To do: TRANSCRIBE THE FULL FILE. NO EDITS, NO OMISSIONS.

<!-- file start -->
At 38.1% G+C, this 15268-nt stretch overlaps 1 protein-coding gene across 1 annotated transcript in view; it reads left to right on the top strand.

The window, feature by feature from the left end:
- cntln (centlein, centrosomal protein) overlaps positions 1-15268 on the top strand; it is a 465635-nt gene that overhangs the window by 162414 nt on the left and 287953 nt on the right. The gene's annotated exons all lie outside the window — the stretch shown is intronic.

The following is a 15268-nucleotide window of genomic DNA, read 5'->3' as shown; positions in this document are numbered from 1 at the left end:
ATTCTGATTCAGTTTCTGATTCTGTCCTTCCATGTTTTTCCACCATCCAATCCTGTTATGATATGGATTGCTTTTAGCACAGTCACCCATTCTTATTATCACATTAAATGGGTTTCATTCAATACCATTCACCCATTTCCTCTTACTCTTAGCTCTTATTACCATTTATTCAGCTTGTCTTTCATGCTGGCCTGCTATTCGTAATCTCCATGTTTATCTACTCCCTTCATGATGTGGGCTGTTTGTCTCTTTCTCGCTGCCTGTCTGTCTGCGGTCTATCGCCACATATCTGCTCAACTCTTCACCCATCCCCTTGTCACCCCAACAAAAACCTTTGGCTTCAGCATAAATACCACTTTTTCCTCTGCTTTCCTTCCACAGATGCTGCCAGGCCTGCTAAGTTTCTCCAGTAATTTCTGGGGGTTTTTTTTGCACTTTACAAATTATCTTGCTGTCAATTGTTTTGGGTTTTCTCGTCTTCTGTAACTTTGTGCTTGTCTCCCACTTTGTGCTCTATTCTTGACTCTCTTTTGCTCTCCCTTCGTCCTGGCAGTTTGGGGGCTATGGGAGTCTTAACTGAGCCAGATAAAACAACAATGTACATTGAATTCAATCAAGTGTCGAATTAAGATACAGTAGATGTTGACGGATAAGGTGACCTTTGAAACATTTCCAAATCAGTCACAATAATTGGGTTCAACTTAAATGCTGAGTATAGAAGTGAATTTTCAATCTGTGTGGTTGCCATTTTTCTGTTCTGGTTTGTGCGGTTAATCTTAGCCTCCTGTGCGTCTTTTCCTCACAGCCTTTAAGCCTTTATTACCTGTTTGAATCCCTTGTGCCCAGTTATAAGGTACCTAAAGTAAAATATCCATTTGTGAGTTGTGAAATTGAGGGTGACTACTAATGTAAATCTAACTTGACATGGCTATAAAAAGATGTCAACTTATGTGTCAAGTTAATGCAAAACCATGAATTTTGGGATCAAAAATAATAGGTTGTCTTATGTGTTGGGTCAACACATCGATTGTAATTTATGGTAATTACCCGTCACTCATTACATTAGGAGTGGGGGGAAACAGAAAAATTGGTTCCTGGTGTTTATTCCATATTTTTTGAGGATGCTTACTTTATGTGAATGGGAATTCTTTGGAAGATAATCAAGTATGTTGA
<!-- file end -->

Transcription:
At 38.1% G+C, this 15268-nt stretch overlaps 1 protein-coding gene across 1 annotated transcript in view; it reads left to right on the top strand.

The window, feature by feature from the left end:
- cntln (centlein, centrosomal protein) overlaps positions 1-15268 on the top strand; it is a 465635-nt gene that overhangs the window by 162414 nt on the left and 287953 nt on the right. The gene's annotated exons all lie outside the window — the stretch shown is intronic.

The following is a 15268-nucleotide window of genomic DNA, read 5'->3' as shown; positions in this document are numbered from 1 at the left end:
ATTCTGATTCAGTTTCTGATTCTGTCCTTCCATGTTTTTCCACCATCCAATCCTGTTATGATATGGATTGCTTTTAGCACAGTCACCCATTCTTATTATCACATTAAATGGGTTTCATTCAATACCATTCACCCATTTCCTCTTACTCTTAGCTCTTATTACCATTTATTCAGCTTGTCTTTCATGCTGGCCTGCTATTCGTAATCTCCATGTTTATCTACTCCCTTCATGATGTGGGCTGTTTGTCTCTTTCTCGCTGCCTGTCTGTCTGCGGTCTATCGCCACATATCTGCTCAACTCTTCACCCATCCCCTTGTCACCCCAACAAAAACCTTTGGCTTCAGCATAAATACCACTTTTTCCTCTGCTTTCCTTCCACAGATGCTGCCAGGCCTGCTAAGTTTCTCCAGTAATTTCTGGGGGTTTTTTTTGCACTTTACAAATTATCTTGCTGTCAATTGTTTTGGGTTTTCTCGTCTTCTGTAACTTTGTGCTTGTCTCCCACTTTGTGCTCTATTCTTGACTCTCTTTTGCTCTCCCTTCGTCCTGGCAGTTTGGGGGCTATGGGAGTCTTAACTGAGCCAGATAAAACAACAATGTACATTGAATTCAATCAAGTGTCGAATTAAGATACAGTAGATGTTGACGGATAAGGTGACCTTTGAAACATTTCCAAATCAGTCACAATAATTGGGTTCAACTTAAATGCTGAGTATAGAAGTGAATTTTCAATCTGTGTGGTTGCCATTTTTCTGTTCTGGTTTGTGCGGTTAATCTTAGCCTCCTGTGCGTCTTTTCCTCACAGCCTTTAAGCCTTTATTACCTGTTTGAATCCCTTGTGCCCAGTTATAAGGTACCTAAAGTAAAATATCCATTTGTGAGTTGTGAAATTGAGGGTGACTACTAATGTAAATCTAACTTGACATGGCTATAAAAAGATGTCAACTTATGTGTCAAGTTAATGCAAAACCATGAATTTTGGGATCAAAAATAATAGGTTGTCTTATGTGTTGGGTCAACACATCGATTGTAATTTATGGTAATTACCCGTCACTCATTACATTAGGAGTGGGGGGAAACAGAAAAATTGGTTCCTGGTGTTTATTCCATATTTTTTGAGGATGCTTACTTTATGTGAATGGGAATTCTTTGGAAGATAATCAAGTATGTTGA